Avian Flu in the News

Wild Birds Unlimited is closely monitoring the Avian Flu (bird flu) outbreak in the United States and Canada. We are committed to keeping you and your family safe and informed about issues that may affect the hobby of bird feeding. Your safety and the health of birds and wildlife are our primary concern.

We are actively connected with the proper wild bird and health experts to keep our customers informed of any developments that could affect safe backyard bird feeding practices.

What is Avian Flu?

  • Avian influenza refers to the infection of birds with avian influenza Type A viruses. These viruses occur naturally among wild aquatic birds worldwide such as ducks, geese and shorebirds.
  • The US Centers for Disease Control and Prevention as well as the Public Health Agency of Canada currently deem this outbreak to be of low human health risk.
  • No human avian flu infections have occurred in North America as a result of the current outbreak in wild birds or domestic poultry.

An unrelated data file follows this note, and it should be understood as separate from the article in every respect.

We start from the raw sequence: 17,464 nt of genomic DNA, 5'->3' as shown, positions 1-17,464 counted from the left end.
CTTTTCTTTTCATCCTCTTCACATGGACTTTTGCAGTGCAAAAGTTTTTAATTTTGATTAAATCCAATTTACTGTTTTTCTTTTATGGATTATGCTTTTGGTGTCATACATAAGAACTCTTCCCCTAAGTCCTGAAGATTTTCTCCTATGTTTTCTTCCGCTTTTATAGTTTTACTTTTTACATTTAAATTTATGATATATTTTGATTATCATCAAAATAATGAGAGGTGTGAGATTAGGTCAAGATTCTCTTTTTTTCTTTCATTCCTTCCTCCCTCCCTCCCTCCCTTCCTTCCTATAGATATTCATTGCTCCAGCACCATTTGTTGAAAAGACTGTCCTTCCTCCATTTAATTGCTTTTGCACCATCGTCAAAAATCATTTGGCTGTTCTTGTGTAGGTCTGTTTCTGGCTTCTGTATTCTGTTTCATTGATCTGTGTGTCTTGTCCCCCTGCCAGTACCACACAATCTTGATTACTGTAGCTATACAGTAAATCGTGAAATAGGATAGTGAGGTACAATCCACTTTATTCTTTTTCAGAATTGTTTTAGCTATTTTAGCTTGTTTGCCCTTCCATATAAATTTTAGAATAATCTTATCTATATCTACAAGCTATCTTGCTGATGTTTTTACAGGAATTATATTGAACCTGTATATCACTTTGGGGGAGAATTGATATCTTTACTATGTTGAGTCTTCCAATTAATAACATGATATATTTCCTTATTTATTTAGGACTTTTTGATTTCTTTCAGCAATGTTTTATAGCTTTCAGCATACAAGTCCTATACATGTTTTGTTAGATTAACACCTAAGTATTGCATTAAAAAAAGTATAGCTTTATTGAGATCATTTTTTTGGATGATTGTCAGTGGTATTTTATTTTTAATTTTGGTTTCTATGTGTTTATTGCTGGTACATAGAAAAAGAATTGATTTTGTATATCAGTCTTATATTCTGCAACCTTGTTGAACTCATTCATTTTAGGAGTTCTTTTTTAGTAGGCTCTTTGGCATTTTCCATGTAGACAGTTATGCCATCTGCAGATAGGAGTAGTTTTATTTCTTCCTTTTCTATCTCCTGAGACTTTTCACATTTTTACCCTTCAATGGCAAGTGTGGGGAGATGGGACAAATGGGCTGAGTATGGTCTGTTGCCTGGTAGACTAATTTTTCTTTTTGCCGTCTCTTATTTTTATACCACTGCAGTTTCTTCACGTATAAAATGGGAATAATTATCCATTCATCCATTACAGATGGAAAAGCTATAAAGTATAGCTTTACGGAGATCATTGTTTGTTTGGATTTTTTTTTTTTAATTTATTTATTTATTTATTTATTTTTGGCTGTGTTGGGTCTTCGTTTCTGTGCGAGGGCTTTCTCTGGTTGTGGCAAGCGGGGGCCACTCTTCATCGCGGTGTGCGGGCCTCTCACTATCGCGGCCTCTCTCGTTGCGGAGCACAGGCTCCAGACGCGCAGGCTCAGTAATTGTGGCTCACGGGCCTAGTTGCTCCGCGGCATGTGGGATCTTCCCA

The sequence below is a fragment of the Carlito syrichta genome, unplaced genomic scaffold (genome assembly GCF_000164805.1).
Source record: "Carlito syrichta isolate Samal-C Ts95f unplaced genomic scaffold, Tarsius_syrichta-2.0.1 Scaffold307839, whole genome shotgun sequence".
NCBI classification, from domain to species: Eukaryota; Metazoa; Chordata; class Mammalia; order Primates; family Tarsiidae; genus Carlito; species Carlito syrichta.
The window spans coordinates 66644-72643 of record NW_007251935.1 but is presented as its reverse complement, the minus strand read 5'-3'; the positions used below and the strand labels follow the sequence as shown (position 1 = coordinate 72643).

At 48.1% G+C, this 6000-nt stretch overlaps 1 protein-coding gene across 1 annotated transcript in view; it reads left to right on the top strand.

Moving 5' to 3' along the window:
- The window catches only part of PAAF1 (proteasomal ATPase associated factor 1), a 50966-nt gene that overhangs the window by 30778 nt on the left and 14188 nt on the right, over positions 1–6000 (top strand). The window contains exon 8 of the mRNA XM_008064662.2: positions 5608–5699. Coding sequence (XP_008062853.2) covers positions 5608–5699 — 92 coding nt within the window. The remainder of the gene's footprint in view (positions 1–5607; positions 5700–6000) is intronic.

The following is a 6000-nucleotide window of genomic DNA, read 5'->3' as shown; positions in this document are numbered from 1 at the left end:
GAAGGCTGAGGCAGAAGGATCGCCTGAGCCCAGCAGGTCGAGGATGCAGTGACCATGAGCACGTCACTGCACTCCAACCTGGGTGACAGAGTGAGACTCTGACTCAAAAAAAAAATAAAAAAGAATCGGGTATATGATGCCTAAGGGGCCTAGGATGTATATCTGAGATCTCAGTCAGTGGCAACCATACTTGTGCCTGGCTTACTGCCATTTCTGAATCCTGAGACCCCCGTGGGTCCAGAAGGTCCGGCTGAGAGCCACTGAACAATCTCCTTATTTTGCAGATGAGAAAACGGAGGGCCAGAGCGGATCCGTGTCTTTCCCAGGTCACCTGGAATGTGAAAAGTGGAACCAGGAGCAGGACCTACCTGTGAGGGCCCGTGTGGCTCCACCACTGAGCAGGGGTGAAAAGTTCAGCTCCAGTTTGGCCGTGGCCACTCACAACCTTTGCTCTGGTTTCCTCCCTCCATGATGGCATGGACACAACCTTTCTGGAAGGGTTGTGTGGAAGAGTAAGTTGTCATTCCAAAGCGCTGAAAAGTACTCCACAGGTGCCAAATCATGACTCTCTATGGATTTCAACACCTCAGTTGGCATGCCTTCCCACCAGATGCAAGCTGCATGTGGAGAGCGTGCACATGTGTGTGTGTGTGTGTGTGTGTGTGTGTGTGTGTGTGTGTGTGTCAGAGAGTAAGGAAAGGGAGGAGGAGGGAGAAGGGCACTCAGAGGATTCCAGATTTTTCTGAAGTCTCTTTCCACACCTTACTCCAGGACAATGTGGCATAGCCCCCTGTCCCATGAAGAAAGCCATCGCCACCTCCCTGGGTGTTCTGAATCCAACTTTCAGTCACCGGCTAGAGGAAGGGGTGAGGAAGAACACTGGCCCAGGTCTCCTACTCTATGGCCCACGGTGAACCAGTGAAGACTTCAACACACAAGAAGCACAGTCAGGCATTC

• In other countries that experienced past avian flu outbreaks, wild birds have not played a role in the transmission of the disease to humans. Human infections with other avian influenza viruses have only occurred after close and prolonged contacts with infected poultry or the excretions/secretions of infected poultry.

Is it Still Safe to Feed the Birds?

  • There is no need to stop watching, feeding or attracting birds to your yard because of avian flu.
  • There is no evidence humans are at risk of contracting avian flu from backyard birds or bird feeding.
  • The backyard birds that visit our feeders appear to be significantly less susceptible and much less likely to become a source for the virus.
  • As with any bird or animal, wild or domestic, it is always prudent to take sensible precautions after direct or indirect contact. Be careful around animal droppings or water used by birds and animals; wash your hands after contact with soap and water.
  • It’s always a good idea to practice responsible bird feeding on a regular basis. Clean and sanitize all bird feeders, bird baths and hardware with a 10% bleach solution (one part bleach to nine parts water). Rinse thoroughly and allow to completely dry before refilling feeders and baths.

Wild Bird Feeding Institute Bird Flu Update February 2022
February 2022 Bird Flu Update, Article from the Wild Bird Feeding Institute

 


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